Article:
vast areas of primary forests thought to be free from human intervention are in reality being degraded, indicate a series of reports from the World Resources Institute's (wri) Global Forest Watch. The reports are based on a two-year survey that covered Chile, Venezuela, Indonesia, Russia, Central Africa and North America.
"As we examined what we thought were still vast, untouched stretches of intact forests in the world, we came to the conclusion that they are fast becoming a myth," said Jonathan Lash, wri president. "Much of the so called green canopy is in reality crisscrossed by roads, mining and logging concessions." For example, the Russian taiga, long thought of as an expanse of forest protected from human encroachment, now consists of fragments of wilderness (www.globalforestwatch.org, April 2, 2002).
In North America, less than half of the region's forests and woodlands are in tracts of land just 200 square kilometres in size. "Much of the threats facing the remaining intact forests boils down to bad economics, bad management and corruption," said Dirk Bryant, co-director of Global Forest Watch. "We are rapidly moving towards a world where forests are confined primarily to islands of parks and reserves, with surrounding areas managed commercially for timber and other natural resources. The health of the planet's forests will depend on how well we manage and protect these remaining areas."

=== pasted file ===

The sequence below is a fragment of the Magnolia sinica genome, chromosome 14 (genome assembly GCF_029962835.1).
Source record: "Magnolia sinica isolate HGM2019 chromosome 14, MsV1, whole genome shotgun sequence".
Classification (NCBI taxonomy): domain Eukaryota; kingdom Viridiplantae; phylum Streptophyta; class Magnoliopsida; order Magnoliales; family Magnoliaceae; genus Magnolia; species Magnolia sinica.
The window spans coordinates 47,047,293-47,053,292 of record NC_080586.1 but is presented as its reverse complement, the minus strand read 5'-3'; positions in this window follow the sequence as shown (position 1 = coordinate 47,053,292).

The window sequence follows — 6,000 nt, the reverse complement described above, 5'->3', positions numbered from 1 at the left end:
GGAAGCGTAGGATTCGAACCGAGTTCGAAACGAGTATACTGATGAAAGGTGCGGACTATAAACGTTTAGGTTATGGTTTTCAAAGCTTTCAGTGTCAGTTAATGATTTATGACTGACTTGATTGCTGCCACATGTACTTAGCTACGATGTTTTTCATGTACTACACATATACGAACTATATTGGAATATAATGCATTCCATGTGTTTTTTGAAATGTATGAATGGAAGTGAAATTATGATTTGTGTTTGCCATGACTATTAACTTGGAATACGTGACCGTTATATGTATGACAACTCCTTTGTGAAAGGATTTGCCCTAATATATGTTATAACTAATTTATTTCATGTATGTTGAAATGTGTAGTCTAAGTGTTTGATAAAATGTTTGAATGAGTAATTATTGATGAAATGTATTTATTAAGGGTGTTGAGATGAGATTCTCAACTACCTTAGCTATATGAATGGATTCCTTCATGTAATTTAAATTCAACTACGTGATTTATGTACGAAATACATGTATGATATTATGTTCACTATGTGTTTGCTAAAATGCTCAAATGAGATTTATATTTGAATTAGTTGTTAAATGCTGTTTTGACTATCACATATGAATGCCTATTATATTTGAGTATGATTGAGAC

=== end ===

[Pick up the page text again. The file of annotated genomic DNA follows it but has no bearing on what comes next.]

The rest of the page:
The reports note that while many countries have taken great strides in enacting laws to protect their forests, in many places regulations are simply not enforced. In Indonesia, for example, about 70 per cent of timber production is illegally logged.
Government policies often favour short-term economic gains instead of long-term stewardship. For instance, in Chile, government policies encourage people to clear native forests that are thousands of years old to make way for plantations of exotic species. As a result, the prehistoric araucaria forests and the second oldest living trees in the world, the alerce , are in danger. In Venezuela, logging and mining practices threaten one of the most pristine forests on the Earth.
Four years ago, Bryant and his colleagues found that only one fifth of the world's historic forests remained as large intact tracts. At the current rate of destruction, they estimate that 40 per cent of what remains of this historical cover would be lost in 10-20 years. "Our most recent studies show that we have underestimated the threats faced by our forests in some of the major countries of the world," said Bryant.